US marks a year since the death of civil rights icon John Lewis | Electoral News

In honor of a former deputy, President Joe Biden is urging Congress again to pass legislation defending the right to vote.

U.S. President Joe Biden has renewed his call on Congress to pass legislation protecting the right to vote in honor of civil rights leader and longtime parliamentarian John Lewis, who he died a year ago.

In a statement Saturday, the one-year anniversary of Lewis’ death, Biden said he was critical of continuing “the cause that John was willing to give his life for: to protect the sacred right to vote.”

“Not since the Civil Rights Movement of the 1950s and 1960s have we seen such uninterrupted attacks on voting rights and the integrity of our elections,” said Biden, who pointed to the false claims by his predecessor Donald Trump that the 2020 elections were marred by such a spread. example.

He also launched “new waves of voter suppression,” a reference to a mass of state legislation which aims to limit access to voting and which critics say is disproportionate damage to Blacks and other black voters.

Contingent laws are under discussion in states like Texas and implemented by Republican legislators in other states, such as Arizona, Florida and Georgia.

The Brennan Center for Justice at New York University, which keeps track of voter suppression laws in the United States, he says on its website that 17 states had enacted 28 new laws restricting access to voting from 21 June.

“I call on Congress to pass the People’s Law and the Advancement of Voting Rights Act John Lewis so we can sign them into law,” Biden said in his statement, referring to the proposed legislation that would strengthen the voting rights but is installed in Congress.

Democrats are pushing for the People’s Law, a vast federal ballot and election project, but Senate Republicans have united to block it, saying it violates states ’ability to hold elections. Most Republicans have also rejected the John Lewis Voting Rights Advancement Act, which will restore sections of the Voting Rights Act that have been weakened by the Supreme Court.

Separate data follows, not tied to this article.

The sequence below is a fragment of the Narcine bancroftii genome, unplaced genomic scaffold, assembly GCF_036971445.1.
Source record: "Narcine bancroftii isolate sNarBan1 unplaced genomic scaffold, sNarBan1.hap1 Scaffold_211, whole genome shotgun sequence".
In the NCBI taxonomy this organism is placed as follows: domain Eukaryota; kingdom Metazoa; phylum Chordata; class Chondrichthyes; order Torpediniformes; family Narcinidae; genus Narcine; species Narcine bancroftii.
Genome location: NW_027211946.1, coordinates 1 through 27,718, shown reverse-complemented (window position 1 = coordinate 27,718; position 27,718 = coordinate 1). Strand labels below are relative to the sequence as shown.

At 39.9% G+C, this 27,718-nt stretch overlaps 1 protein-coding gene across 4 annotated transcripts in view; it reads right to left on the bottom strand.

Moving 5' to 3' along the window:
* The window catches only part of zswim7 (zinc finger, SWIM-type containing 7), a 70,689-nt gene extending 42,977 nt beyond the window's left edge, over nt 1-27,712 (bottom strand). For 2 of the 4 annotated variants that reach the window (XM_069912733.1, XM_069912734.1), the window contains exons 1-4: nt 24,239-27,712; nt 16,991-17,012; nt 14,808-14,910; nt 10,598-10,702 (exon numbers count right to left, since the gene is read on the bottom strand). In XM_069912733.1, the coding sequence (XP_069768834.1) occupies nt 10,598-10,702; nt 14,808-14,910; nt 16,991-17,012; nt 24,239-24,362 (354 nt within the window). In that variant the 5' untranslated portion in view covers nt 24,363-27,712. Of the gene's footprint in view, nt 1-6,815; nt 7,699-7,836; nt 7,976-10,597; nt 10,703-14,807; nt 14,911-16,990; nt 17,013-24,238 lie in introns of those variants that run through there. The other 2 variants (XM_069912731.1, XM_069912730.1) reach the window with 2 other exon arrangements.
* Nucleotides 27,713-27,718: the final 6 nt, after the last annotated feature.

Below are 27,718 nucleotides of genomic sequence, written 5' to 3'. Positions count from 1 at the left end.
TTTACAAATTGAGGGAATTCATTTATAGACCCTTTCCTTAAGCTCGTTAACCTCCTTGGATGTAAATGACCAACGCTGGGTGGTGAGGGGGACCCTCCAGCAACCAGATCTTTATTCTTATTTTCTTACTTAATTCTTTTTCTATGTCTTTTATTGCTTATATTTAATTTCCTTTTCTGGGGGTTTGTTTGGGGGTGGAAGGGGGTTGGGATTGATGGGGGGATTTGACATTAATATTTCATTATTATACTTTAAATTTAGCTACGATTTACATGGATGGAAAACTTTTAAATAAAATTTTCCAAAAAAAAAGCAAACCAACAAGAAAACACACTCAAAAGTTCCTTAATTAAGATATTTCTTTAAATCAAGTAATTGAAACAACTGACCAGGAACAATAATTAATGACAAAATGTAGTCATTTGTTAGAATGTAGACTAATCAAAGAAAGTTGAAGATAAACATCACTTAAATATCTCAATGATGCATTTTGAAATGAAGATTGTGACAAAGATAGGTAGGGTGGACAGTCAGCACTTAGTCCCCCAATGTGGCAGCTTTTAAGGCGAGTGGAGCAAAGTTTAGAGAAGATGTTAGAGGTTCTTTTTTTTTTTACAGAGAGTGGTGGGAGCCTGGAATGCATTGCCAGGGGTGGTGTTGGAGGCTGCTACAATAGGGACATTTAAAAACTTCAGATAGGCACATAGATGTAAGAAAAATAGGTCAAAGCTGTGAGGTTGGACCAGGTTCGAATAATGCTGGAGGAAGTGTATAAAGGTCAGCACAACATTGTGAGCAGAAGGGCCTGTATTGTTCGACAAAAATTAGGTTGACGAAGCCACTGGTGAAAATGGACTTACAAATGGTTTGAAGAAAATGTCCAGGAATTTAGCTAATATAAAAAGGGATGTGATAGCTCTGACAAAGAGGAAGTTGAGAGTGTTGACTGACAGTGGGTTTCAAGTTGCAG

Lewis, who served in Congress for decades, was a protégé of Martin Luther King Jr. and continued the fight for civil and human rights until the end of his life.

He was perhaps best known for leading about 600 protesters in the Sunday of blood march across the Edmund Pettus Bridge in Selma, Alabama, in 1965. State troops defeated Lewis and other activists marching for the right to vote that day.

U.S. Vice President Kamala Harris described Lewis as “an American hero.”

“Congressman Lewis has fought tirelessly for the highest ideals of our country: freedom and justice for all, and for the right of every American to make his or her voice heard at the ballot box,” Harris said in a statement. Saturday.

Mourning sees an impromptu memorial to late Congressman John Lewis, a pioneer of the civil rights movement and a longtime member of the U.S. House of Representatives in Atlanta last year [Dustin Chambers/Reuters]

As a college student at American Baptist College and later at Fisk University, Lewis also helped disintegrate public spaces in Nashville and pushed for racial justice throughout the South.

Nashville marked the anniversary of his death with events Friday and Saturday, renaming a large portion of Fifth Avenue to the Rep. John Lewis Way.

Among the roadside establishments is the downtown Woolworth building, where Lewis and other black civil rights leaders were challenged to sit at the segregated dining bench that would not serve them in the 1960s. Hundreds marched down the street before arriving at the Ryman Auditorium for a celebration ceremony.

Meanwhile, former U.S. lawmakers and members of Lewis’ family gathered Saturday in San Diego for the baptism of a Navy ship named after Lewis.

“This ship will be a beacon for the world that reminds all who see it of the persistence and courage of John Lewis,” said Nancy Pelosi, president of the Democratic Chamber, at the baptism of the USNS John Lewis.

Lewis ’nephew, Marcus Tyner, said the family was grateful for the honor, but said“ what I would like most about my uncle ”is that Congress pass the bill by the vote called after him. .

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